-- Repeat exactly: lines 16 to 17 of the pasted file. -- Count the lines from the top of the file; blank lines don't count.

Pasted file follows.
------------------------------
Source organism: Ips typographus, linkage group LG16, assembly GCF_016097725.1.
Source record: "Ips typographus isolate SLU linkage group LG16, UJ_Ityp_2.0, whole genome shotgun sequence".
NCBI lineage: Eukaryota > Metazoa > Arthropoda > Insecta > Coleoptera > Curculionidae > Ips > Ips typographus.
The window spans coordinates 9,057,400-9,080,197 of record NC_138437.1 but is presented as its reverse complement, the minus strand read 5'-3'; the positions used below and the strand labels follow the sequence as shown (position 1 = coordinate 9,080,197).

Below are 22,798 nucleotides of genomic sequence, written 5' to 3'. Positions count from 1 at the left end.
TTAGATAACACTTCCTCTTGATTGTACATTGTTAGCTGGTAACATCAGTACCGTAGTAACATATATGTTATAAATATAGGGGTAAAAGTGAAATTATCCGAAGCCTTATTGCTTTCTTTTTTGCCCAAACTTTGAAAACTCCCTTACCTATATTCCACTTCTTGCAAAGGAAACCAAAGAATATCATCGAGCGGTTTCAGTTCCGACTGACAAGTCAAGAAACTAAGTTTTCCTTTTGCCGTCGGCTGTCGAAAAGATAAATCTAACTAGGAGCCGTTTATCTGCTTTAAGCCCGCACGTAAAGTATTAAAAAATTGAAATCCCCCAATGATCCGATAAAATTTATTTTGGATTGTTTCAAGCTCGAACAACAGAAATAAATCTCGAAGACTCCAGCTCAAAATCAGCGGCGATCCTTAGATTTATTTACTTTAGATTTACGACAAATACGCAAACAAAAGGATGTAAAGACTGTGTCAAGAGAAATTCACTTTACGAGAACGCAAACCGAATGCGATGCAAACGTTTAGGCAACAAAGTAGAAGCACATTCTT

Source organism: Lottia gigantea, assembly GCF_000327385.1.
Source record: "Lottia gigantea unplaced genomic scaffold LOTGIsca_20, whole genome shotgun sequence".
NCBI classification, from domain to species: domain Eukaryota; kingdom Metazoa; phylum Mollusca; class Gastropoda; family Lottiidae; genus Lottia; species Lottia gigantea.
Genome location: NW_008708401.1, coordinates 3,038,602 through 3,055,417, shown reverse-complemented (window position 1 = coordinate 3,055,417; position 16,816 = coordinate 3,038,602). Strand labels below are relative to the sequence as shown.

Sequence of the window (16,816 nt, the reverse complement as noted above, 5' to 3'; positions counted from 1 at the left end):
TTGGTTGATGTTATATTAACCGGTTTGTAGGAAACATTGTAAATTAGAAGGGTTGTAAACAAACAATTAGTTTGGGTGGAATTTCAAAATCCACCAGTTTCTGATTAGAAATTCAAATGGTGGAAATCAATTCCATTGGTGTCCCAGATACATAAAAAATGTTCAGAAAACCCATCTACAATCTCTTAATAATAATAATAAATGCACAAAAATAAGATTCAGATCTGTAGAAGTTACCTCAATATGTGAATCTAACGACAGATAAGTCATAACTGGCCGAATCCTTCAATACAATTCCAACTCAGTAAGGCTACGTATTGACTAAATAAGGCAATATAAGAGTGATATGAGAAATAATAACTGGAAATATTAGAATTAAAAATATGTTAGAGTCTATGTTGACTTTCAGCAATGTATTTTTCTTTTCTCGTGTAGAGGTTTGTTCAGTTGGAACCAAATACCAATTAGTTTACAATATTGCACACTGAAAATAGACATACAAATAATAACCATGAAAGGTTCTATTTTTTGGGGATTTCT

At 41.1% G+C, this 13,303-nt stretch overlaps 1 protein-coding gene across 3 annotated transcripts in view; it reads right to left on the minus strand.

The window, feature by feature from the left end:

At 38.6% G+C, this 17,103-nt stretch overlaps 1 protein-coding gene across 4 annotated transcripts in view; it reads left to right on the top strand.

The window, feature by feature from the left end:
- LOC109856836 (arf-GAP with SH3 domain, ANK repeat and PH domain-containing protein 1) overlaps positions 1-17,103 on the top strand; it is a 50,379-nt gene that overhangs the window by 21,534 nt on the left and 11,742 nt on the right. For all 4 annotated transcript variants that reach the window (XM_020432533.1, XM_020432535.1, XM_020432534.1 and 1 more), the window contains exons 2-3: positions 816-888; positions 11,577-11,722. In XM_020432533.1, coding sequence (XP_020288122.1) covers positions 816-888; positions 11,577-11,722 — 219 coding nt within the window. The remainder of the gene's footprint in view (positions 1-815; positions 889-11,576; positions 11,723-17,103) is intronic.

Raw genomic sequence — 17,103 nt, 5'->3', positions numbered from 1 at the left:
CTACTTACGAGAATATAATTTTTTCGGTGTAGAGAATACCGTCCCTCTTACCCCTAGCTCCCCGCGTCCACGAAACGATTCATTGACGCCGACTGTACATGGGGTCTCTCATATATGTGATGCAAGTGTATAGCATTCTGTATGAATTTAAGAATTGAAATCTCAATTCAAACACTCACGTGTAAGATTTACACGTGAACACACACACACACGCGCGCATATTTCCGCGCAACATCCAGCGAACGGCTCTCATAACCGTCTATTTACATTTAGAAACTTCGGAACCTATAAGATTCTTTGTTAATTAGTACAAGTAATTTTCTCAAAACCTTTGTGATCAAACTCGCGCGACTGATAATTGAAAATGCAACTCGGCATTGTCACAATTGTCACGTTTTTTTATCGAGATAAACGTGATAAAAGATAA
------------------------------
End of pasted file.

The window, feature by feature from the left end:
- LOC109856836 (arf-GAP with SH3 domain, ANK repeat and PH domain-containing protein 1) overlaps positions 1-17,103 on the top strand; it is a 50,379-nt gene that overhangs the window by 21,534 nt on the left and 11,742 nt on the right. For all 4 annotated transcript variants that reach the window (XM_020432533.1, XM_020432535.1, XM_020432534.1 and 1 more), the window contains exons 2-3: positions 816-888; positions 11,577-11,722. In XM_020432533.1, coding sequence (XP_020288122.1) covers positions 816-888; positions 11,577-11,722 — 219 coding nt within the window. The remainder of the gene's footprint in view (positions 1-815; positions 889-11,576; positions 11,723-17,103) is intronic.